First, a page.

Wednesday, August 18, 2010

What Makes You a Linchpin?

"Take away my people, but leave my factories and soon grass will grow on the factory floors. Take away my factories, but leave my people and soon we will have a new and better factory"

When it comes to operating machinery, linchpins are essential.

A linchpin is a fastener used to prevent a wheel or other rotating part from sliding off the axle it is riding on. Remove the linchpin, the mechanism collapses.

Within organizations, some people - not many - emerge as linchpins. You could also call them anchors, backbones and mainstays.

Can you think of an individual right now who you would consider to be a linchpin? A central, source of steady support and stability?

In terms of leading edge thinking, few linchpins compare to Seth Godin. In his latest book, Seth makes a compelling case for developing yourself as a potential linchpin against the backdrop of a rapidly changing workplace. Godin argues it was easier, even expected that you could hide behind your Indistrial Economy job in exchange for job security. As he puts it, “You weren’t born to be a cog in the giant industrial machine. You were trained to become a cog".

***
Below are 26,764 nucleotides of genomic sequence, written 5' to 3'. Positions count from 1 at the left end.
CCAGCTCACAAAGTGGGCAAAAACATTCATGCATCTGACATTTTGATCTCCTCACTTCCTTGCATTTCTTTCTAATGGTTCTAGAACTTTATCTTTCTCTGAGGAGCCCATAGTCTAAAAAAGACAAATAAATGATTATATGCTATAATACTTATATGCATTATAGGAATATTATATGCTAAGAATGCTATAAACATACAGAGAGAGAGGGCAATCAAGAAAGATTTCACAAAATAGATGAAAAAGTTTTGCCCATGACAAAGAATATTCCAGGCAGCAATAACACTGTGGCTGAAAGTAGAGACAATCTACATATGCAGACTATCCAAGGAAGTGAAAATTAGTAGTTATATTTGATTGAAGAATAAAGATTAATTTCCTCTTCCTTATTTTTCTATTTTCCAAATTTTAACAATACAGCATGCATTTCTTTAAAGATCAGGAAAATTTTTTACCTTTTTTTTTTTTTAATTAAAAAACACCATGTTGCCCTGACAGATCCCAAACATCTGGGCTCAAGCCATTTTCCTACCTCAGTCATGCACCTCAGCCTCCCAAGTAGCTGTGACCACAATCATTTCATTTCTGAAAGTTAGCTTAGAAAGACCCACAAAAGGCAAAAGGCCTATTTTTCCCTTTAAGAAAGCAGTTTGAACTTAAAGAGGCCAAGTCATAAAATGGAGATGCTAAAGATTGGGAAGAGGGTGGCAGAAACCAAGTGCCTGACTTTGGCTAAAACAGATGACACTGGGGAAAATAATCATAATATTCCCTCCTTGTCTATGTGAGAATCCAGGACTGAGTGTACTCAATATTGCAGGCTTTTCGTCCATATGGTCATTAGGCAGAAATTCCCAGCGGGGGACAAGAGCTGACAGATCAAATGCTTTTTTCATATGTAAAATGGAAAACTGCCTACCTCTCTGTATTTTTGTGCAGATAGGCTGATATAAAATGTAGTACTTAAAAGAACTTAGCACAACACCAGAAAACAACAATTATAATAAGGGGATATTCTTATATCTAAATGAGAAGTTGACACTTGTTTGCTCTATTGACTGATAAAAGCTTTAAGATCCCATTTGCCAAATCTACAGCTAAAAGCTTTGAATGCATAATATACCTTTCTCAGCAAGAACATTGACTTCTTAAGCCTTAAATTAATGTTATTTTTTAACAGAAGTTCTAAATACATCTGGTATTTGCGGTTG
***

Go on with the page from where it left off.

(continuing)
But things have changed and today, successful organizations are on the hunt for people who make a difference.


Seth Godin has laid it out in plain English.

Most organizations currently have it backwards. The factory, the infrastructure, systems, patents, process, and let's not forget the ops manual are elevated, worshipped and placed on pedestals.

But, what if success in the Digital Economy depends on something else?


How close are you to becoming one in the workplace animal kingdom?

Will you stay huddled with the masses of bleating sheep?

Or charge ahead with the few roaring tigers?

"It turns out that success is coming from the atypical organizations, the ones that can get back to embracing irreplaceable people, the linchpins, the ones that make a difference. Anything else can be replicated cheaper by someone else"
SETH GODIN, - blog March 07 2010

Originally posted March 24, 2010

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